WASHINGTON — Local directors of AmeriCorps, the community service program President Bush has repeatedly praised and promised to expand, said Friday they have been notified of what they called "devastating" cutbacks in their allocation of volunteers for the coming year.
Memos sent to the states by the Corporation for National and Community Service, the parent agency for AmeriCorps, indicate that dozens and perhaps hundreds of long-established programs, including some singled out for praise by the president and first lady Laura Bush, will lose their funding.
Sandy Scott, spokesman for the corporation, said the memos that set off the alarms Thursday are "guidance" to the states and final numbers will not be announced until Monday. Alan Khazei, the founder and chief executive of Boston-based City Year, one of the oldest and most highly praised community programs, said the national office has told him "only three of our 10 programs will be funded. It is devastating. Basically, national service in America has been wiped out or reduced to a shell this week."
The board of the corporation learned last month that there might be only enough money to cover half of the 50,000 volunteer slots for fiscal 2003, and since then, officials have been trying to determine how many could actually be funded.
Administration officials said the cutbacks result from complex accounting and management problems, plus a sharp reduction in congressional funding.
Bush, who often meets with AmeriCorps volunteers on his trips around the country, had proposed a 50 percent increase in its size — to 75,000 members — in his budget and State of the Union address. But so far, at least, Bush has not intervened to block the cutbacks.
Paul Schmitz, who runs Public Allies, an 11-year-old program that recruits and trains young adults to work full-time in Boys & Girls Clubs, faith-based organizations and other community groups, said its programs in Milwaukee, Chicago and Cincinnati, which now have 88 AmeriCorps workers, "will receive no funding and no volunteers for next year."
"We had 100 applications and interviewed 77 people last week," he said, "and now we may have no slots for them. People are in tears about what is happening."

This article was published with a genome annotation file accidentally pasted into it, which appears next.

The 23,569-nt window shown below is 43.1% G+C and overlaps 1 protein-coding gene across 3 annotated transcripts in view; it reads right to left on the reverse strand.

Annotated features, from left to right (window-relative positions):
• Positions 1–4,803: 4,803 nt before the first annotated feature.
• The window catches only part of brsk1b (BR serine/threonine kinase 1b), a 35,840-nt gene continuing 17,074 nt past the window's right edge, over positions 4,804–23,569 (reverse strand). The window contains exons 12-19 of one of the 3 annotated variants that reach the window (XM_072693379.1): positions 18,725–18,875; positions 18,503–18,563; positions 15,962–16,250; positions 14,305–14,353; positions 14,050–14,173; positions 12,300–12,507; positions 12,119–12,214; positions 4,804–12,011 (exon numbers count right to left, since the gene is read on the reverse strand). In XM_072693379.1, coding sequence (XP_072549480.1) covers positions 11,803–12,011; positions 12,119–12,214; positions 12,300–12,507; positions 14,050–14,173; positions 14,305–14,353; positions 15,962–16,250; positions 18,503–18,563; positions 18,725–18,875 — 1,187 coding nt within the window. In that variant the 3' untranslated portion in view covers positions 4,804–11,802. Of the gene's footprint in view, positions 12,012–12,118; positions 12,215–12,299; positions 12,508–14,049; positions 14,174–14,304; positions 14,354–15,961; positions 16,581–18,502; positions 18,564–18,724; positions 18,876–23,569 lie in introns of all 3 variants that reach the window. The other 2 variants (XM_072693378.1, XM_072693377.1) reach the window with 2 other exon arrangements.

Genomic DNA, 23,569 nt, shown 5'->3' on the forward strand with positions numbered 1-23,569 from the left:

Rob Waldron, the head of Jumpstart, a Boston-based program that pairs college students with preschool children to work one-on-one developing literacy and language skills, said that Bush met personally with some of his volunteers last October and that Laura Bush wrote all of the tutors urging them to consider teaching careers.
Now, he said, "every single one of our programs has been de-funded in the new round of state competitive grants." Four newly proposed programs made the cut, he said, but the loss of existing programs likely will mean that private-sector partners, such as Starbucks, which contributes $1 million a year, may also withdraw their support.
The pattern is similar around the country. Amber Roos, head of the Indiana community service program, said it appeared her program would lose five out of six of its slots. Indiana Reading Corps'20 full-time AmeriCorps workers recruit, train and place college students and other volunteers who offer literacy help to 2,200 children a year, said program director Keri Hunter. "We may not be one of the survivors," she said.
Mark Lazzara, head of the New York state AmeriCorps Alliance, sent an e-mail to members of the New York delegation warning that the "Corporation for National Service is cutting New York by 85 percent."
Friday night, AmeriCorps Director Rosie Mauk issued a statement saying, "We are keenly aware of the impact that the reduced level of funding for 2003 will have on the entire field of national service." But she held out hope that additional grants may be made later this year.
A dispute between the Office of Management and Budget and the General Accounting Office over how much money the corporation must put aside to pay for future scholarships to AmeriCorps workers is supposed to be resolved Monday, when final figures may be available. The volunteers are eligible for $4,725 grants to pay for college or graduate school or to repay student loans.
In part because the GAO said AmeriCorps had signed up more workers in the past than it could afford to give scholarships, Congress cut AmeriCorps' appropriations to $175 million last year.
Bush has requested $324 million for next year, but officials said much of that money may be diverted to replenish the scholarship reserves.
"It's hard to understand why this should be happening when the president says he wants us to grow by 50 percent," Schmitz said. "He seems to get everything else he asks for."